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The Twilight of the Bikes? Ride Yours While You Still Can.

Again and again, with an almost predictable frequency, the industrial world keeps on hearing about a new deadline for the last drop of oil which will be extracted from underneath the planetary soil. This time it is British Petroleum’s (BP’s) turn to announce that, considering the actual status quo of the petrol-related industries and economic conditions, we’ve got around half a century of oil left.
While a debate on the accuracy of such claims could be taken into account, I am not an economist, so it would only be pointless to start fighting over who’s right and who’s wrong. Suffice it to say that oil WILL run out one day if we don’t change something in our behavior.

After discussing this matter with a lot of guys and considering a lot of positions and supposition in this affair, we all sort of agreed that the world as we know it would change, and with it, the motorcycle universe. Some said that it felt that the history of motorcycling was a bit too short to change in such a brief period of time, and with the first part, we all agreed.

However, we could not help observing that the civilization has been developing at an exponentially increasing speed, and this accelerated movement makes everything a lot different from what – say – our grandfathers were used to. Around 3 decades have passed since the Internet was slowly making any progress at all into mere existence, and today motorcycles have well-integrated online features, such as navigation, communication, safety and more.

Still, pretty much everything relies on the power the bikes so far get from burning fossil fuel. From the massive thrust power cruisers amaze us with down to the legendary rumble of a historic Harley, everything comes from gas. And when gas will be gone, so will these, too.

The perspective is gloomy, seriously. Even if someone came to me tonight and offered me an electric version of my enduro-touring machine, with the same range, gearbox and the possibility to fuel up as fast anywhere, just the way I enjoy now, things would be awkward. And they would FEEL possibly more awkward.

Myself, I am not ready to give up the grunt of the liter-class v-twin and replace it with the buzz of an electric bike. To be honest, I hope I even won’t be forced to, even though I have been fancying an electric motorcycle for some time now. I am not willing to abandon the smell of gas and the loud thunder of my bike’s titanium Akrapovic exhausts and try to fool myself into believing that the silent idling of an e-bike is better.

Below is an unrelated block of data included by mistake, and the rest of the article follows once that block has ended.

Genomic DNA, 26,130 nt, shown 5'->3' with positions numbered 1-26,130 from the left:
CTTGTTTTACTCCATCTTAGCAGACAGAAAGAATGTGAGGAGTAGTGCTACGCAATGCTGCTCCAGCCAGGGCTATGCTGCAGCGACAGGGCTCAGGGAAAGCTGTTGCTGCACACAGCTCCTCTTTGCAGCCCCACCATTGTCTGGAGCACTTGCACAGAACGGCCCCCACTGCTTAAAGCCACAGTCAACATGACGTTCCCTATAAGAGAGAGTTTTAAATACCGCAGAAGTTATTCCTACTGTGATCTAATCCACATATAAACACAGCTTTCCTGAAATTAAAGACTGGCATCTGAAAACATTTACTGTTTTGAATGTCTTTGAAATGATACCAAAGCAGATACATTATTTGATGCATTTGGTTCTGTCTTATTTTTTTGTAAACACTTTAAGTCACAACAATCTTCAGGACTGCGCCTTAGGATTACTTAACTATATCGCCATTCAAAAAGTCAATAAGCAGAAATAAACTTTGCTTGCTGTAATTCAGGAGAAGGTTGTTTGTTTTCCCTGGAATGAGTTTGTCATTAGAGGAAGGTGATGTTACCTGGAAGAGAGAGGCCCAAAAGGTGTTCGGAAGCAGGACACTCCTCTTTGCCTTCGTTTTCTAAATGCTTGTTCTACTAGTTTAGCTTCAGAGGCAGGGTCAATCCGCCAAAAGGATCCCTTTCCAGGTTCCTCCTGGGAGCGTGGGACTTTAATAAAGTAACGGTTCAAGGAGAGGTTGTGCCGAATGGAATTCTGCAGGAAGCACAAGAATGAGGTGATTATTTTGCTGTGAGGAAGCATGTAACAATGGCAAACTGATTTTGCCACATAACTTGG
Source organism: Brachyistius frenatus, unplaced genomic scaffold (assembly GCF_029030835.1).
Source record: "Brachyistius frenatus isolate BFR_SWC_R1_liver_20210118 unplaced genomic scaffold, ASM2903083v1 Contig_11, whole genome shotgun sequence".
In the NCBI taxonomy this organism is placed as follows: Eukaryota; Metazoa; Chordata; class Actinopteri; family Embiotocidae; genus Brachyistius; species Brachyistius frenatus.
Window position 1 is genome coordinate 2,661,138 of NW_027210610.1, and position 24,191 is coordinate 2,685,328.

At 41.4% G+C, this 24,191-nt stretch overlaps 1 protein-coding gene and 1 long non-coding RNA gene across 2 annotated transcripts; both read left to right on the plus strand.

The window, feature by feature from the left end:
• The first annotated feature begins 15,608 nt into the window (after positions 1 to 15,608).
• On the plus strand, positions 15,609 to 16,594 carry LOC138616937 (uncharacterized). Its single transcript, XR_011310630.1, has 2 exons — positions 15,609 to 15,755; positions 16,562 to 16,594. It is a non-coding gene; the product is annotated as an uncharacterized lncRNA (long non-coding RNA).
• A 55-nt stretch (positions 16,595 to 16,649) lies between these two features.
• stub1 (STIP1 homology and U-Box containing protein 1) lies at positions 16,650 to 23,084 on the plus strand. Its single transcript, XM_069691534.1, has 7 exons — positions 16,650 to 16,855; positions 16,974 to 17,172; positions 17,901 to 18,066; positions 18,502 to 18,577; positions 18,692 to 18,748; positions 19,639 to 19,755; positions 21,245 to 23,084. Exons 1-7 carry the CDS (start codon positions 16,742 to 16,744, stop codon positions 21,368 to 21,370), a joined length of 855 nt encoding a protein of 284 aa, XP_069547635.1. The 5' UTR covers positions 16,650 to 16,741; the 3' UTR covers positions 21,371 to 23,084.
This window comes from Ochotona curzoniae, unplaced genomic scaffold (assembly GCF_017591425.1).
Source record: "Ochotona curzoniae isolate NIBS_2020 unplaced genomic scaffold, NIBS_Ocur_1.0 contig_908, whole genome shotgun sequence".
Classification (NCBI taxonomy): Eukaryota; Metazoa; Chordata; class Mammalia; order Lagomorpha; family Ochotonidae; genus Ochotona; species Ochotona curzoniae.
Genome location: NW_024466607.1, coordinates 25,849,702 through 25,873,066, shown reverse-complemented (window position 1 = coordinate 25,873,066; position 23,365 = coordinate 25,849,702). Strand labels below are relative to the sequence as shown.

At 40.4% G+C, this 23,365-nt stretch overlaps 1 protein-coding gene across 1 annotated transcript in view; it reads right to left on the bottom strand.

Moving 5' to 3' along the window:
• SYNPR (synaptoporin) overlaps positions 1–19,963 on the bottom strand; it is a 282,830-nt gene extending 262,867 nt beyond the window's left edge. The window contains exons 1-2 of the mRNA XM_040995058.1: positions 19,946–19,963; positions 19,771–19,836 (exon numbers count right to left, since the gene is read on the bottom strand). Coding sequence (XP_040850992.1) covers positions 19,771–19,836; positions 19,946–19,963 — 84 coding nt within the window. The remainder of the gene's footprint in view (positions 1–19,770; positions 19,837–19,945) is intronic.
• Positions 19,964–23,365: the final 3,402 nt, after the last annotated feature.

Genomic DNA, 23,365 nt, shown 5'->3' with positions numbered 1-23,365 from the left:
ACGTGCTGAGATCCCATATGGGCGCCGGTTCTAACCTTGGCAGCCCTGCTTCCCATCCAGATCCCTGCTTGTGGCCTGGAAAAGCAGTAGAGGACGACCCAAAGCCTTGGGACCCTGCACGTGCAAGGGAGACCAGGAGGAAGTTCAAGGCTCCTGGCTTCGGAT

I won’t blame those who feel the same about their cars, even though their V8s guzzle like hell. It would be rather immoral to say that they should give up their beasts while I keep mine. Sadly, it looks like sooner or later we’ll all have to give up petrol-powered machines and try to make do with the electric ones.

Or maybe someone will finally develop a nuclear reactor small enough to fit inside a bike. Or a ring, like the ones in Asimov’s books. Or maybe a ZPM module like the ones in the “Stargate” TV series. Or anything else. Whatever it may be, two things are almost 100% certain.

For starters, both the new technology for obtaining energy and the very vehicles will be cleaner and hopefully more environmentally friendly. Even though looking at the way the Chinese economy uses fossil fuels makes the previous assertion a rather doubtful one, I trust that humanity is finally getting smart enough to understand we’ve raped the planet more than enough, so to say. With pollution and the price of resources becoming higher each year, it doesn't take a scientist to figure out that things cannot go this way for too much longer, at least not if we want to avoid turning the planet into a barren, post-apocalyptic dead field.

Then second thing I strongly believe about the future is that no matter how advanced the new transportation will be, it will never-ever get us anywhere close to the exhilarating sensations we used to get (and still get) from riding our bikes around the world.

Whether we’re thinking about a lap around the local circuit aboard a race-specced R1, the tired smile on your face after finally making it to the top of the hill with your small, 2-stroke KTM, or the joy of riding a ’50s bike down winding countryside roads, you’d better enjoy them as much as you can while they last, because one day, they will only be reserved to a handful of guys rich enough to pay a crazy price on gas.

To us, the guys old enough to have been raised in the “old-school” bike world, such a future is as dismal as it is impossible to conceive. Our nephews, however, whose first bikes will most likely be electric, will grow up without knowing too much about what our machines are all about, and only few of them will truly miss that.

Our generation, probably together with our sons and daughters, is already are a nostalgic one. Our great-grandfathers were the ones to see the petrol-powered bikes being born, and we might just be the ones to see them buried. Even though my lines may seem a bit whining and full of dismay, they’re just a reflection of a future which may soon become reality. So, head out and ride the hell out of your motorcycles, it looks like their twilight has begun.

 
 
 
 
 

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